I would suggest you read a book about SQL Server - Professional SQL Server 2012 Internals and Troubleshooting by Bolton, Langford, Berry, et al, is a good one.
First of all I want to tell you that you don't want to go core-crazy when designing a SQL 2012 server. Microsoft has changed its licensing model to per-core on SQL Server 2012, which bodes very poorly for AMD processors, which currently favor a higher number of relatively weaker cores, versus Intel processors which often have fewer physical cores but perform much better per core.
You can spend twice as much in licensing cost for a server with more AMD cores, or spend a little more on an Intel server with fewer cores and save a hundred thousand dollars in licensing and end up with a server that performs better.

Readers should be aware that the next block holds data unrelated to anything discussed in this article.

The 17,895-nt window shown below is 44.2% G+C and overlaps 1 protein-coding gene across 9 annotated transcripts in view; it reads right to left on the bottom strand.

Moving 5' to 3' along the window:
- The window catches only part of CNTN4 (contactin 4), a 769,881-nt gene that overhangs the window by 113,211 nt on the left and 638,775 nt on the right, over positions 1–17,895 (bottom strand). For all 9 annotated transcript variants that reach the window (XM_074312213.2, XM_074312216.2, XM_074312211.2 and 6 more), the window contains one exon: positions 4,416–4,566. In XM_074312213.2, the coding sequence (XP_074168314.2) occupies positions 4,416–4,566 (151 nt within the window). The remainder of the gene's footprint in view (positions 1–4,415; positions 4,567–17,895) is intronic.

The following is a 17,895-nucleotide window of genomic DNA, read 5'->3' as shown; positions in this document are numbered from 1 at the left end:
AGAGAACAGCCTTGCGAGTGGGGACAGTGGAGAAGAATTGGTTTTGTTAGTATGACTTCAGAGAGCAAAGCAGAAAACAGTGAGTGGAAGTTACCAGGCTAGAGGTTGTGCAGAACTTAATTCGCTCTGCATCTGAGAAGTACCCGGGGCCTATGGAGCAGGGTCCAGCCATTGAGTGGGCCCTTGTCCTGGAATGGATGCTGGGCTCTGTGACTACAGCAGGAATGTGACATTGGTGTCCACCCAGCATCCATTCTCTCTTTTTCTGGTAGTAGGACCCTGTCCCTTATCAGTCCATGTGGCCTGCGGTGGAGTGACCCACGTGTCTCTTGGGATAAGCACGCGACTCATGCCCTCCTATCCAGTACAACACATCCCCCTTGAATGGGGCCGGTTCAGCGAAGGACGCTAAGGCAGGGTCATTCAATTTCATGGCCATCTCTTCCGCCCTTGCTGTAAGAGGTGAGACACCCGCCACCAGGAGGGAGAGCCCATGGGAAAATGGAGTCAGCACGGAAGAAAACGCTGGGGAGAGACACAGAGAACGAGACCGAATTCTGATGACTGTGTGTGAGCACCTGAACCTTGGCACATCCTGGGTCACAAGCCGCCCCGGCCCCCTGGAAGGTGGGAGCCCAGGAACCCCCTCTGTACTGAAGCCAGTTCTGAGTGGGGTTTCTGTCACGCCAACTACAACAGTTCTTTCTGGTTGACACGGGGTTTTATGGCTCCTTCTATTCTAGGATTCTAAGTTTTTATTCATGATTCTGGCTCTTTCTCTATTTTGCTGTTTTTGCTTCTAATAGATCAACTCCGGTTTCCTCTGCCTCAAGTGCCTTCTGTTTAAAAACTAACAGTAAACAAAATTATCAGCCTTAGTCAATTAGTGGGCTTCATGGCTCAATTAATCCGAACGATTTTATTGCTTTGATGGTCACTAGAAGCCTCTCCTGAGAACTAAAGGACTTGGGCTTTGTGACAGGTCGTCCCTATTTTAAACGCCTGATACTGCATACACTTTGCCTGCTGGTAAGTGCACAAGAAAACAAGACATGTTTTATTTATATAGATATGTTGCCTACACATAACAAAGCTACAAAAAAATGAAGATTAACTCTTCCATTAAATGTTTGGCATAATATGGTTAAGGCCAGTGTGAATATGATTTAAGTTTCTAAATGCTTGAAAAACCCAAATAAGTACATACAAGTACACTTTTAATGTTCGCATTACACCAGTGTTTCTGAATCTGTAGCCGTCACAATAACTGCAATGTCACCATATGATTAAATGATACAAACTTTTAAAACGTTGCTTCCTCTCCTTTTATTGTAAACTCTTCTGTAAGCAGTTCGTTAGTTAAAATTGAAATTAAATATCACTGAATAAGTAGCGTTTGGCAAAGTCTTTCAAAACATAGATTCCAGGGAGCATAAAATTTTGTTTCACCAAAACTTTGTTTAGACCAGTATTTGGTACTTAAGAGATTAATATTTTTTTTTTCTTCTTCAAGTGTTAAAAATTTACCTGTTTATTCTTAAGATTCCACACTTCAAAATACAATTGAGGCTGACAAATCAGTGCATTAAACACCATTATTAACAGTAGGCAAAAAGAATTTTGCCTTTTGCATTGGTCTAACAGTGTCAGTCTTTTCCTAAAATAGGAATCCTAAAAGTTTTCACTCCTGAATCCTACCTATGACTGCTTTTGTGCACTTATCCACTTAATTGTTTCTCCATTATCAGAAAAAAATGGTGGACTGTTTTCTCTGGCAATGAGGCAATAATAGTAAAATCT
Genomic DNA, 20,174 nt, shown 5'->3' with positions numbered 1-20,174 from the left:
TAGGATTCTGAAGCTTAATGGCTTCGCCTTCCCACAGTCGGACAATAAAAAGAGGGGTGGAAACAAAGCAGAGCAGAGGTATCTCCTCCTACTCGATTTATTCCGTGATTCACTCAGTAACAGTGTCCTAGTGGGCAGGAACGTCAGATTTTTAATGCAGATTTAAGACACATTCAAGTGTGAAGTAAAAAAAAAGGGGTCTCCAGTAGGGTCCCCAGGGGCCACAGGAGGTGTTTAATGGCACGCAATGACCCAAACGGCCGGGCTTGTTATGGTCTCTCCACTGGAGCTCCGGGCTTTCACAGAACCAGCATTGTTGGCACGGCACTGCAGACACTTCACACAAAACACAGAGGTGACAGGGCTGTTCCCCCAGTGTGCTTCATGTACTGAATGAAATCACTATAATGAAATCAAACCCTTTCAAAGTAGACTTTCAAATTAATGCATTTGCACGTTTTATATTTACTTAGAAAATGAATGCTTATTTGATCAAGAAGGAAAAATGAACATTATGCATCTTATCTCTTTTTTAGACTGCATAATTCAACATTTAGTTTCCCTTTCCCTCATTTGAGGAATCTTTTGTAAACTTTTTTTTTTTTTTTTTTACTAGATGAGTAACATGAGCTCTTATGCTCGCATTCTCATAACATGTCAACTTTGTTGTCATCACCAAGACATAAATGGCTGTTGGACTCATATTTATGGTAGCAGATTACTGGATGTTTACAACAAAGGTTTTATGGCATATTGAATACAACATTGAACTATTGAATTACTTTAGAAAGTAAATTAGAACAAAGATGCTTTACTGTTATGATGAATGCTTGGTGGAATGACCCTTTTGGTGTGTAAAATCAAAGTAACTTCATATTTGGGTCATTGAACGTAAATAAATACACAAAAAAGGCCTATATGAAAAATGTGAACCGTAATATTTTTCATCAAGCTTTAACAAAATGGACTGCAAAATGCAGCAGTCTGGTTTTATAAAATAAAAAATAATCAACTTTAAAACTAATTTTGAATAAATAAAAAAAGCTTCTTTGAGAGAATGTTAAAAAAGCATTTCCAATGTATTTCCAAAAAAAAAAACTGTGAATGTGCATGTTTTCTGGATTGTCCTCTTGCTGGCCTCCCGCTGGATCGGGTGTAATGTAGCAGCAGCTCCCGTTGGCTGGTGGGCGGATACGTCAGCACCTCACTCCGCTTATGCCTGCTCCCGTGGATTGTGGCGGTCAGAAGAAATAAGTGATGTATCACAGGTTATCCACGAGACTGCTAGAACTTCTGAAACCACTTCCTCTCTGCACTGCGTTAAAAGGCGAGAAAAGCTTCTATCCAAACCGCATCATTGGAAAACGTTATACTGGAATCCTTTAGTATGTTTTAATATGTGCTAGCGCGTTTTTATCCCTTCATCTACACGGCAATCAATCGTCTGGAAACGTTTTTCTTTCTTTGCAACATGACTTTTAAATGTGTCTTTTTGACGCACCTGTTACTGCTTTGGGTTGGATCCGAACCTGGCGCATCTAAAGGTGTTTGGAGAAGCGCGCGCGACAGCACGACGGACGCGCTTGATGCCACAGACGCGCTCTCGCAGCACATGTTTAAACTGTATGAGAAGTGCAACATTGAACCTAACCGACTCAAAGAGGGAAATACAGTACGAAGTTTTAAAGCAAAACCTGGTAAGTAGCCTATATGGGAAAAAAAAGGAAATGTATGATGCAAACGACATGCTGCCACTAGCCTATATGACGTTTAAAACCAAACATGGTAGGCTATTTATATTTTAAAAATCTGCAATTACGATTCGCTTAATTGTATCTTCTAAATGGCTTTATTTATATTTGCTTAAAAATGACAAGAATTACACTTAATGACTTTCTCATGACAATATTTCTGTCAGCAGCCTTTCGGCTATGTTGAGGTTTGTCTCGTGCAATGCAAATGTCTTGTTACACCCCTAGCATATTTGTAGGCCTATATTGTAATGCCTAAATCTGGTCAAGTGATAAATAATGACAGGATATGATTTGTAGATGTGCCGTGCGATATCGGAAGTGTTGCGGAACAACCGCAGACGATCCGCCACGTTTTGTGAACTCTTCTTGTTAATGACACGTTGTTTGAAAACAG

A huge query with multiple joins like the one you described would generate a complex execution plan, be broken up into tasks by the query optimization process, and executed in parallel. So yes, that sort of query would definitely take advantage of the parallelism provided by multiple processors/cores.
Edit: Current generation Intel processors are just flat better than AMD processors on SQL 2012 workloads. Look at the TPC-E benchmarks on tpc.org. AMD processors simply cannot match the single-threaded performance of Intel processors at this time. AMD processors typically have more cores, but it does not make up the gap. In addition, lots of cores on SQL Server show diminishing returns, regardless of the manufacturer.
Also, read my blog post on this topic here.